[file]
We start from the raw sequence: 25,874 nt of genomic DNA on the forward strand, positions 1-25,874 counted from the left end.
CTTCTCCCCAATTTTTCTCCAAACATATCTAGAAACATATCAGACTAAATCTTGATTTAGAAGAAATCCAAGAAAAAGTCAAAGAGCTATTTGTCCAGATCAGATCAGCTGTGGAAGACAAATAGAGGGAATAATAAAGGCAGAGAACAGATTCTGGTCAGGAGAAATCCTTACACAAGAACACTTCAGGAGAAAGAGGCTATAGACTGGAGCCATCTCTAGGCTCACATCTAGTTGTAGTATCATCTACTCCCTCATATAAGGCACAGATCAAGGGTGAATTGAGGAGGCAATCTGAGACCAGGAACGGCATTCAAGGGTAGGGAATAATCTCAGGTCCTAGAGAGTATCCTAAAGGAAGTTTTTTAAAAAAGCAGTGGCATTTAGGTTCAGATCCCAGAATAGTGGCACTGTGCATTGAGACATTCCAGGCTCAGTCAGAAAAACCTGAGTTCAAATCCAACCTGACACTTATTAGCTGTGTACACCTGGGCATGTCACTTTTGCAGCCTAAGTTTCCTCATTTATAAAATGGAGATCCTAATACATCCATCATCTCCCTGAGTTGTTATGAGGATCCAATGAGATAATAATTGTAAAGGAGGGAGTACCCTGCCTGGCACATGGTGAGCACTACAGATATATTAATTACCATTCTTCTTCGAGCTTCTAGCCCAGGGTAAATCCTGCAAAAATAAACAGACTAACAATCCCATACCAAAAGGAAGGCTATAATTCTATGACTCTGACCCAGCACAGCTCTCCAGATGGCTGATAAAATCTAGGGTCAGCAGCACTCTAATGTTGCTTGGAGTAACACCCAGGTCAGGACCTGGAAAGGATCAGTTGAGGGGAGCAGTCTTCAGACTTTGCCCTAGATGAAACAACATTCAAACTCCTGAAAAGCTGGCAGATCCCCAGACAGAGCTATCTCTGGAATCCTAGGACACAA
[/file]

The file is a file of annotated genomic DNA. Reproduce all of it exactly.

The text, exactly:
We start from the raw sequence: 25,874 nt of genomic DNA on the forward strand, positions 1-25,874 counted from the left end.
CTTCTCCCCAATTTTTCTCCAAACATATCTAGAAACATATCAGACTAAATCTTGATTTAGAAGAAATCCAAGAAAAAGTCAAAGAGCTATTTGTCCAGATCAGATCAGCTGTGGAAGACAAATAGAGGGAATAATAAAGGCAGAGAACAGATTCTGGTCAGGAGAAATCCTTACACAAGAACACTTCAGGAGAAAGAGGCTATAGACTGGAGCCATCTCTAGGCTCACATCTAGTTGTAGTATCATCTACTCCCTCATATAAGGCACAGATCAAGGGTGAATTGAGGAGGCAATCTGAGACCAGGAACGGCATTCAAGGGTAGGGAATAATCTCAGGTCCTAGAGAGTATCCTAAAGGAAGTTTTTTAAAAAAGCAGTGGCATTTAGGTTCAGATCCCAGAATAGTGGCACTGTGCATTGAGACATTCCAGGCTCAGTCAGAAAAACCTGAGTTCAAATCCAACCTGACACTTATTAGCTGTGTACACCTGGGCATGTCACTTTTGCAGCCTAAGTTTCCTCATTTATAAAATGGAGATCCTAATACATCCATCATCTCCCTGAGTTGTTATGAGGATCCAATGAGATAATAATTGTAAAGGAGGGAGTACCCTGCCTGGCACATGGTGAGCACTACAGATATATTAATTACCATTCTTCTTCGAGCTTCTAGCCCAGGGTAAATCCTGCAAAAATAAACAGACTAACAATCCCATACCAAAAGGAAGGCTATAATTCTATGACTCTGACCCAGCACAGCTCTCCAGATGGCTGATAAAATCTAGGGTCAGCAGCACTCTAATGTTGCTTGGAGTAACACCCAGGTCAGGACCTGGAAAGGATCAGTTGAGGGGAGCAGTCTTCAGACTTTGCCCTAGATGAAACAACATTCAAACTCCTGAAAAGCTGGCAGATCCCCAGACAGAGCTATCTCTGGAATCCTAGGACACAA